—Practice good hygiene: Good cybersecurity habits will help keep your business healthy. Require strong passwords and multifactor authentication on your endpoints. Conduct regular scanning to identify and address vulnerabilities, especially those on internet-facing devices, to limit the attack surfaces most targeted by adversaries. Ensure your AV is updated with the latest known signatures. Make backups regularly. And remember that while extending admin privileges widely may seem like a good way to manage stretched IT resources, it can create more problems than it solves.

—Have a software restriction policy: Ransomware often depends on an executable initiating the encryption process. By limiting which applications can execute on your systems with a Software Restriction Policy (SRP), you can constrain an attacker’s ability to act on a given endpoint. Barring unapproved software from your environment is critical — users shouldn’t be permitted to download or install any software without written permission from the IT department.

For more on these steps, see our recent white paper, “The Rise of Ransomware-as-a-Service.”

Be Ready to React
We’re focusing on prevention here, but we’d be remiss not to mention two ways to ensure you’re ready to mitigate the damage of successful attacks. Since it’s impossible for anyone to be 100% secure, it’s also a great idea to do the following:

Have an incident response plan: Quick, a Trojan is pushing ransomware to your machines! Do you have a team prepped and ready to counter? A coherent response might require coordination with business management, endpoint and network admins, legal, HR, PR, and law enforcement. (You can read more about this in our post “Preparing For A Security Incident: Six Decisions You Must Make.”)

Practice fire drills for worst-case scenarios: Remember scheduled fire alarms at school? Make use of the concept as part of your security training. Consider who will be involved in a real-life security incident, as they should be included in “fire drills” — and then try drills with them excluded, to ensure your plan still functions when they’re away. Test regularly, and recommend additional training for users when required.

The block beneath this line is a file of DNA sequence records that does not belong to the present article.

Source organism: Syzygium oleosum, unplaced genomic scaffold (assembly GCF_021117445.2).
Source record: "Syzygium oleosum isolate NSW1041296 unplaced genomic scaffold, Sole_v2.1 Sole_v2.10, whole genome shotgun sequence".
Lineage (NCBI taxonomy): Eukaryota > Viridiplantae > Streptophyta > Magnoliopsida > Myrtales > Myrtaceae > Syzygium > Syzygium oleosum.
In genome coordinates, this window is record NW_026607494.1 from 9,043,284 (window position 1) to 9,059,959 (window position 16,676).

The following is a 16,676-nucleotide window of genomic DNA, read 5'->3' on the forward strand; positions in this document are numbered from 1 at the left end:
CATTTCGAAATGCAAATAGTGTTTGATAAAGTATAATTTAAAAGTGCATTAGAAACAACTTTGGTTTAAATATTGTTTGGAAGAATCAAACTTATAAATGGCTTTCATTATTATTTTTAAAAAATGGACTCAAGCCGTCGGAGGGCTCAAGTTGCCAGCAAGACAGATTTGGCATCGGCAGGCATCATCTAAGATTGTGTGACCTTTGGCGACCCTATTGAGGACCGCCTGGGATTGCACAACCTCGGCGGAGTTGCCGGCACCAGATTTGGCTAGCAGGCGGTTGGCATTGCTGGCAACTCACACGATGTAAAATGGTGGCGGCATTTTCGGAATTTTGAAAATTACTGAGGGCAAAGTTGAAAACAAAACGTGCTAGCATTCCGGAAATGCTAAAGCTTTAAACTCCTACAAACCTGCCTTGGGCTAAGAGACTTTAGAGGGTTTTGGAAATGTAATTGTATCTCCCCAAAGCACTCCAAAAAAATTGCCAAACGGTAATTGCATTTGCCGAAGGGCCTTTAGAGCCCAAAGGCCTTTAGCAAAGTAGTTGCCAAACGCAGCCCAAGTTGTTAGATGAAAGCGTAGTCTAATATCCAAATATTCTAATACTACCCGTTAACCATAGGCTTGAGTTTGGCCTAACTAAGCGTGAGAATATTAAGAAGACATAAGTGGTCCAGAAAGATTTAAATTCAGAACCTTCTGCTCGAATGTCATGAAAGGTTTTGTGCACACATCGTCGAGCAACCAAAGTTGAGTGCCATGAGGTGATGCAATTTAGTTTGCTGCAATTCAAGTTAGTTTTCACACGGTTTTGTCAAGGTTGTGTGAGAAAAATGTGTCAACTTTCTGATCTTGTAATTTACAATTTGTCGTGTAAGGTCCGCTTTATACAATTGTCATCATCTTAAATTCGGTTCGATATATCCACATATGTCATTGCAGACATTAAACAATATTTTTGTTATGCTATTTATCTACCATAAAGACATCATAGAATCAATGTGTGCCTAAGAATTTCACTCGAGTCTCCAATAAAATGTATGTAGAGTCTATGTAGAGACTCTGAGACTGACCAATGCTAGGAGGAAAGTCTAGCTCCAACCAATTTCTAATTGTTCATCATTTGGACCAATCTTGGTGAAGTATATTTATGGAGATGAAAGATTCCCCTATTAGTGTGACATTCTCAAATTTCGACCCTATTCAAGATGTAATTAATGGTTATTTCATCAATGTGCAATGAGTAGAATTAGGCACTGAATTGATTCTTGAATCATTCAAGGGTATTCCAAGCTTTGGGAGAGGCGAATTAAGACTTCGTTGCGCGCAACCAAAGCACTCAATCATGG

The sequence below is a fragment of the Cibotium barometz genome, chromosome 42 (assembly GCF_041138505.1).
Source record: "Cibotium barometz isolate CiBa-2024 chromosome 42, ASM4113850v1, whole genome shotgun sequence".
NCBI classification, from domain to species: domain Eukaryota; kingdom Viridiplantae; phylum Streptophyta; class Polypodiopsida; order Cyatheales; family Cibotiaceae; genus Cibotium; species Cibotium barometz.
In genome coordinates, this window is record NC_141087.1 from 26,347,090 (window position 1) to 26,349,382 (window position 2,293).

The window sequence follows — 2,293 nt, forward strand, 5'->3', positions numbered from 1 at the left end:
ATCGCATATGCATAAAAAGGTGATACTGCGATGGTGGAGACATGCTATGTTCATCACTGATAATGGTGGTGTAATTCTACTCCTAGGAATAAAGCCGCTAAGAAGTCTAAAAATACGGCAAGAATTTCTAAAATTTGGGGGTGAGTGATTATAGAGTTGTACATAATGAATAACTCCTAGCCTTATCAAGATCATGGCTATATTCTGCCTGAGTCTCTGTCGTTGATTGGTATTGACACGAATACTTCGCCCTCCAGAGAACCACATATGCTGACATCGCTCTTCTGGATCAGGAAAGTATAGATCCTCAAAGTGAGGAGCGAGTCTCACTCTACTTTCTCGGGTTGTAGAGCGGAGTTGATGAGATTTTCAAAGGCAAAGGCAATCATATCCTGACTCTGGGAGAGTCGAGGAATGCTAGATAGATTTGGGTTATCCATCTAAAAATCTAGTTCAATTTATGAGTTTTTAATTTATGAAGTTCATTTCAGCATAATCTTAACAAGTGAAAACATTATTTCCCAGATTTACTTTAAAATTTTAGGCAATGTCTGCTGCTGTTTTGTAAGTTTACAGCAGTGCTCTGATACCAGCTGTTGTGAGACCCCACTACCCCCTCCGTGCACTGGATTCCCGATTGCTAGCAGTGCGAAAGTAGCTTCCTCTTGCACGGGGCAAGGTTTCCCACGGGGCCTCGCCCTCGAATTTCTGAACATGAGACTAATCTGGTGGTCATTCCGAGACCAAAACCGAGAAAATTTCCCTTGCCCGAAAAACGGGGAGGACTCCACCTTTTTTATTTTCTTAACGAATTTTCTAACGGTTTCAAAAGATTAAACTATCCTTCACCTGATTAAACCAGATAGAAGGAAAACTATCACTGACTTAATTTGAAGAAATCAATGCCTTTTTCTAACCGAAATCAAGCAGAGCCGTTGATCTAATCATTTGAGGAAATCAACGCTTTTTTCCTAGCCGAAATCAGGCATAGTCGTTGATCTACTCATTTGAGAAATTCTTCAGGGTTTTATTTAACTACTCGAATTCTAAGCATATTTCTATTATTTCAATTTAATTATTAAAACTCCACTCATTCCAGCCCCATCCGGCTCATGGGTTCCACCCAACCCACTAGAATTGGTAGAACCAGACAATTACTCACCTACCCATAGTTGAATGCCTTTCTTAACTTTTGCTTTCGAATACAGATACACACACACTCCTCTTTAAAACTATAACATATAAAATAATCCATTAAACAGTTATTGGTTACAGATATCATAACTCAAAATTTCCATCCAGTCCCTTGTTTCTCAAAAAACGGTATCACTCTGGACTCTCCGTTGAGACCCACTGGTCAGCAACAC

Harden Your Security Through Managed Detection and Response
Most security tools generate numerous irrelevant alerts, forcing you or other security services to sift through thousands of false alarms to find the true indicators of compromise (IoCs). Managed Detection and Response (MDR) services — especially those employing AI and machine learning — can pinpoint threats that have evaded your defenses across your entire IT environment, from endpoints to the cloud.

By looking at diverse sources of data and multiple variables including user behavioral analysis, MDRs are able to provide their threat hunters with more accurate detections. This means less time spent filtering noise and responding to needless alerts, freeing up security staff for things like proactive threat hunting. And the ability to respond at machine speeds is essential in mitigating the damage of a breach. In the event of a ransomware detection, most MDRs will take automated action on your behalf, quarantining affected devices or users and beginning the process to remediate and recover from the attack.

Aaron McIntosh